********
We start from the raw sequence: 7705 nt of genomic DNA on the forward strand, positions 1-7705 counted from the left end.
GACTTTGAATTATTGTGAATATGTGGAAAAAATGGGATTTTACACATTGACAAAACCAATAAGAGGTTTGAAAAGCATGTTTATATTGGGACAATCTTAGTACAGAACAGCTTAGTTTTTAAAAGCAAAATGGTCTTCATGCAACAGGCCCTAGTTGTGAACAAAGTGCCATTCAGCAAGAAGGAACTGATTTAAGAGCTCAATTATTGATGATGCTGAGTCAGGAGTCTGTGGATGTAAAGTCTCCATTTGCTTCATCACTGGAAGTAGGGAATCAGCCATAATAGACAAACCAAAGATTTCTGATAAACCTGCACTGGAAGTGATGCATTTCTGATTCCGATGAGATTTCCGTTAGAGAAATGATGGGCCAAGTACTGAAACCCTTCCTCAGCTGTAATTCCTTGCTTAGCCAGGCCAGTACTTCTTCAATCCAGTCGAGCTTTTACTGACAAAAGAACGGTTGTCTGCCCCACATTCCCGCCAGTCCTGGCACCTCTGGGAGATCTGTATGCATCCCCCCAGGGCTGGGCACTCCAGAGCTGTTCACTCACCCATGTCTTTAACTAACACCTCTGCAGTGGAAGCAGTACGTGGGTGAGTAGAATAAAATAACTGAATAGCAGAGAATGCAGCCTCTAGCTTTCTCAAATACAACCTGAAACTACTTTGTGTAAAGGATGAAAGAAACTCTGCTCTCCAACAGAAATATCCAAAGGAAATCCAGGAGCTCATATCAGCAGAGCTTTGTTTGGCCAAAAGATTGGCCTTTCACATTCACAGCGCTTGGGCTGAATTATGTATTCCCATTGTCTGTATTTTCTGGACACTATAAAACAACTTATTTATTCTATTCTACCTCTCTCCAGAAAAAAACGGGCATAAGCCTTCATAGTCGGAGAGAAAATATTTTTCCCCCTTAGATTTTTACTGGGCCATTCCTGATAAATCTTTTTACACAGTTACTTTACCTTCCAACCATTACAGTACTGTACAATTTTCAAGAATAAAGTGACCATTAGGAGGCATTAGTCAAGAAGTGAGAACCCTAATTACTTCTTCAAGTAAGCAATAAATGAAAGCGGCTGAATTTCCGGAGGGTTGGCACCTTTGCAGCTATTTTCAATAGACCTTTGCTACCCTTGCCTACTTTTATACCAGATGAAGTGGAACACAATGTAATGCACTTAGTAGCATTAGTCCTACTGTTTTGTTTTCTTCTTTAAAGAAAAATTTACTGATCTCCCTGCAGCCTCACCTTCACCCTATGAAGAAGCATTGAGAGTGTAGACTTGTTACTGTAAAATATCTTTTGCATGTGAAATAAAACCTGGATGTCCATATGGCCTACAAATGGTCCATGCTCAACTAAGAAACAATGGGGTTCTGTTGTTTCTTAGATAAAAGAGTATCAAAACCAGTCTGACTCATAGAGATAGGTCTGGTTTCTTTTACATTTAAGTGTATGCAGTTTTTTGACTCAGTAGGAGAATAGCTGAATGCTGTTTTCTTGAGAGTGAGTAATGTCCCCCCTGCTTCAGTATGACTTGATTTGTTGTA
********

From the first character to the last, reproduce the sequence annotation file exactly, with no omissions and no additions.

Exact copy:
We start from the raw sequence: 7705 nt of genomic DNA on the forward strand, positions 1-7705 counted from the left end.
GACTTTGAATTATTGTGAATATGTGGAAAAAATGGGATTTTACACATTGACAAAACCAATAAGAGGTTTGAAAAGCATGTTTATATTGGGACAATCTTAGTACAGAACAGCTTAGTTTTTAAAAGCAAAATGGTCTTCATGCAACAGGCCCTAGTTGTGAACAAAGTGCCATTCAGCAAGAAGGAACTGATTTAAGAGCTCAATTATTGATGATGCTGAGTCAGGAGTCTGTGGATGTAAAGTCTCCATTTGCTTCATCACTGGAAGTAGGGAATCAGCCATAATAGACAAACCAAAGATTTCTGATAAACCTGCACTGGAAGTGATGCATTTCTGATTCCGATGAGATTTCCGTTAGAGAAATGATGGGCCAAGTACTGAAACCCTTCCTCAGCTGTAATTCCTTGCTTAGCCAGGCCAGTACTTCTTCAATCCAGTCGAGCTTTTACTGACAAAAGAACGGTTGTCTGCCCCACATTCCCGCCAGTCCTGGCACCTCTGGGAGATCTGTATGCATCCCCCCAGGGCTGGGCACTCCAGAGCTGTTCACTCACCCATGTCTTTAACTAACACCTCTGCAGTGGAAGCAGTACGTGGGTGAGTAGAATAAAATAACTGAATAGCAGAGAATGCAGCCTCTAGCTTTCTCAAATACAACCTGAAACTACTTTGTGTAAAGGATGAAAGAAACTCTGCTCTCCAACAGAAATATCCAAAGGAAATCCAGGAGCTCATATCAGCAGAGCTTTGTTTGGCCAAAAGATTGGCCTTTCACATTCACAGCGCTTGGGCTGAATTATGTATTCCCATTGTCTGTATTTTCTGGACACTATAAAACAACTTATTTATTCTATTCTACCTCTCTCCAGAAAAAAACGGGCATAAGCCTTCATAGTCGGAGAGAAAATATTTTTCCCCCTTAGATTTTTACTGGGCCATTCCTGATAAATCTTTTTACACAGTTACTTTACCTTCCAACCATTACAGTACTGTACAATTTTCAAGAATAAAGTGACCATTAGGAGGCATTAGTCAAGAAGTGAGAACCCTAATTACTTCTTCAAGTAAGCAATAAATGAAAGCGGCTGAATTTCCGGAGGGTTGGCACCTTTGCAGCTATTTTCAATAGACCTTTGCTACCCTTGCCTACTTTTATACCAGATGAAGTGGAACACAATGTAATGCACTTAGTAGCATTAGTCCTACTGTTTTGTTTTCTTCTTTAAAGAAAAATTTACTGATCTCCCTGCAGCCTCACCTTCACCCTATGAAGAAGCATTGAGAGTGTAGACTTGTTACTGTAAAATATCTTTTGCATGTGAAATAAAACCTGGATGTCCATATGGCCTACAAATGGTCCATGCTCAACTAAGAAACAATGGGGTTCTGTTGTTTCTTAGATAAAAGAGTATCAAAACCAGTCTGACTCATAGAGATAGGTCTGGTTTCTTTTACATTTAAGTGTATGCAGTTTTTTGACTCAGTAGGAGAATAGCTGAATGCTGTTTTCTTGAGAGTGAGTAATGTCCCCCCTGCTTCAGTATGACTTGATTTGTTGTA